New York — ``Women in transition'' is the way today's mature women are described by the young co-founders of Resources For Midlife and Older Women Inc., a nonprofit social agency in New York. Older women represent the fastest-growing segment of the population, and their needs are critical and often complex.
Women over 45, explain the agency's co-directors, social worker Melody Anderson and lawyer Leora Magier, are often in transitional states.
Some are adapting to single life caused by widowhood. Others are recovering from the throes of divorce. Many want to work but can't find jobs, while some wish to go back to school or enter training programs but don't know what steps are involved.
According to Ms. Magier, many of these women face poverty, with minority women among the poorest. Often they are alone and isolated in big cities -- an ``invisible'' generation living amid a youth-oriented society.
To help older women deal with these challenges, Ms. Anderson and Ms. Magier founded Resources for Midlife and Older Women in 1984, following a 1983 New York State Conference on Midlife and Older Women, which they had coordinated.
The agency was funded with seed money by the New York Legislature and later by foundations, corporations, and individuals. The Legislature voted additional funds for this current fiscal year, which ends next April, and a major grant from the Van Amerigen Foundation Inc. extends over three years.
The aim of the two women in establishing the agency was to help older women with their special financial, social, and emotional needs -- and to be especially watchful in areas where age and sex discrimination might occur. They also wanted to help women escape the economic and social dependency many experience in later years.
``We try to help develop particular survival skills in older women,'' says Anderson, ``skills that foster independence and self-confidence and make their later years both productive and satisfying.''
All of the agency's services are free of charge. These include support groups, conferences, workshops, seminars, and referral and information services dealing with a multitude of subjects such as money management, legal rights, mental and physical fitness, and education and employment possibilities.
Weekend rap sessions in past months have enabled women to meet with peers, form friendships, and discuss issues of special importance to their lives.
One conference discussed age and sex discrimination in the work force. A workshop called ``Living Alone and Liking It'' explored ways of building a new life style full of self-reliance and joy. And a panel titled ``Making It Happen'' examined ways to find opportunities in the work force where midlife and older women can use their talents and experience.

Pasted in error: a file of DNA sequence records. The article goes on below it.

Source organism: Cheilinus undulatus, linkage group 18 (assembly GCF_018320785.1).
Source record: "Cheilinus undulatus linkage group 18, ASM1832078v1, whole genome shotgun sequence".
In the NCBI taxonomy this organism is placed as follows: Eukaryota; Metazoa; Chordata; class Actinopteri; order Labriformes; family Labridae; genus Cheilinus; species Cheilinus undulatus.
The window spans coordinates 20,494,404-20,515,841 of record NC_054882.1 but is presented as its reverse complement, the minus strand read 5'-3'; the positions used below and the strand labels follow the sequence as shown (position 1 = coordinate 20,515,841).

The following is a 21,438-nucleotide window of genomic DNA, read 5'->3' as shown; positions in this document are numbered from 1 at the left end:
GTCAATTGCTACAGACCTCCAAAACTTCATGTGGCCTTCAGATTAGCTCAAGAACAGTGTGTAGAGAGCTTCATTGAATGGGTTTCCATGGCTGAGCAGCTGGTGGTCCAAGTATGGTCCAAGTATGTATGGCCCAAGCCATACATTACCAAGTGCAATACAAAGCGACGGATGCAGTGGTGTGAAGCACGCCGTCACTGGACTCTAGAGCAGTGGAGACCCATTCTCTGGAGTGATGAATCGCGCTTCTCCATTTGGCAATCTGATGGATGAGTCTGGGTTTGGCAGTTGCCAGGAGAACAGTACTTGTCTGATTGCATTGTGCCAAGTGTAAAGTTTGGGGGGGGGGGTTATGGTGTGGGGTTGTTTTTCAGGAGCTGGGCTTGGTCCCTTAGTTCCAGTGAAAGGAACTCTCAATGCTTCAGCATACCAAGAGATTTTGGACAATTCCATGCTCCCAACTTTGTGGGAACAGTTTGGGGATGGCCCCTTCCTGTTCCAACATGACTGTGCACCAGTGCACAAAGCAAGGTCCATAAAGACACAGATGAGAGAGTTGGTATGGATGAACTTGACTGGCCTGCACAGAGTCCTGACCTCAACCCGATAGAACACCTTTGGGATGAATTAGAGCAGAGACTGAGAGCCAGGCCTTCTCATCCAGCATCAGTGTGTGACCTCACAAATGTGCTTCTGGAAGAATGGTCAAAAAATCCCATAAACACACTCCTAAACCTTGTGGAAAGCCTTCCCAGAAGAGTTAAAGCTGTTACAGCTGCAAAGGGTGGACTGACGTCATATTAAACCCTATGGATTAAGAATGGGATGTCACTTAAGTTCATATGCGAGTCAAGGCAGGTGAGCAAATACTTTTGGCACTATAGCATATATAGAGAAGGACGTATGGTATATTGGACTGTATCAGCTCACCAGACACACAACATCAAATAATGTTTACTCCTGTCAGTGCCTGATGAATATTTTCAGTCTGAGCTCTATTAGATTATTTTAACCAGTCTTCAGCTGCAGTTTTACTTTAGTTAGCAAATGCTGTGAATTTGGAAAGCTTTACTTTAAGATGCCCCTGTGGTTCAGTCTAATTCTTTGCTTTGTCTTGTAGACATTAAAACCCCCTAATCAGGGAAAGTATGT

Ongoing workshops explore such topics as money management, careers, and self-improvement.
To help provide support to women who come to the agency, a network of sympathetic and understanding volunteers, including lawyers, financial and insurance experts, and bookkeepers, give their professional advice in personal counseling sessions.
The co-directors are particularly interested in finding young women volunteers. ``Exposure to the problems that older women face could alert them to more thoughtful preparation for their own later years,'' says Anderson. ``It is really somewhat late to start planning your future at age 60.''
The agency's phone jingles repeatedly during the day with women calling for advice. A wealthy older woman, recently widowed, phones to say she knows nothing about her stocks and bonds nor even how to balance her checkbook. A retired professional woman in her 70s calls to ask advice on how to manage her limited funds, how to invest her small nest egg, and what kind of insurance she should buy. A woman whose husband is suing for divorce needs legal advice on how to protect her rights and negotiate a
fair settlement. Volunteer experts help each one sort out her difficulties.
The agency's directors have determined that what older women need most is a place to meet and a place where they can find comfort, help, jobs, and new friends.
``We have discovered,'' says Anderson, ``that even one good friendship can reduce the incidence of mental and physical illness. And because jobs are so important, we will now give much more time to job recruitment and placement.
``Many women's organizations have already been calling us to help them find the kind of employees they are looking for -- older, responsible, and reliable. We are now trying to persuade corporations to establish programs for the training and hiring of older workers, just as they have done in the past for young employees. We will be establishing more programs to help this underutilized pool of able but older women workers.''
Representatives of other states and several countries have come to New York to see how Anderson and Magier have developed their agency. The two women have been commended for bringing to the attention of policymakers and legislators the need for specialized services for midlife and older women. ``We are not afraid to explain ourselves to politicians,'' says Magier, ``and to seek their help.''
What has been the response to the agency's work?
``It's been overwhelming,'' says Anderson. ``We little realized the extent and the urgency of the problem. Women have been rushing to get the kind of help they most need. We couldn't grow fast enough to take care of the demand.''
Information on Resources for Midlife and Older Women Inc. (226 East 25th Street) is available by calling 212-696-5501. Women in the tristate area of New York, New Jersey, and Connecticut may use the same number for assistance and information about appropriate agencies and support services.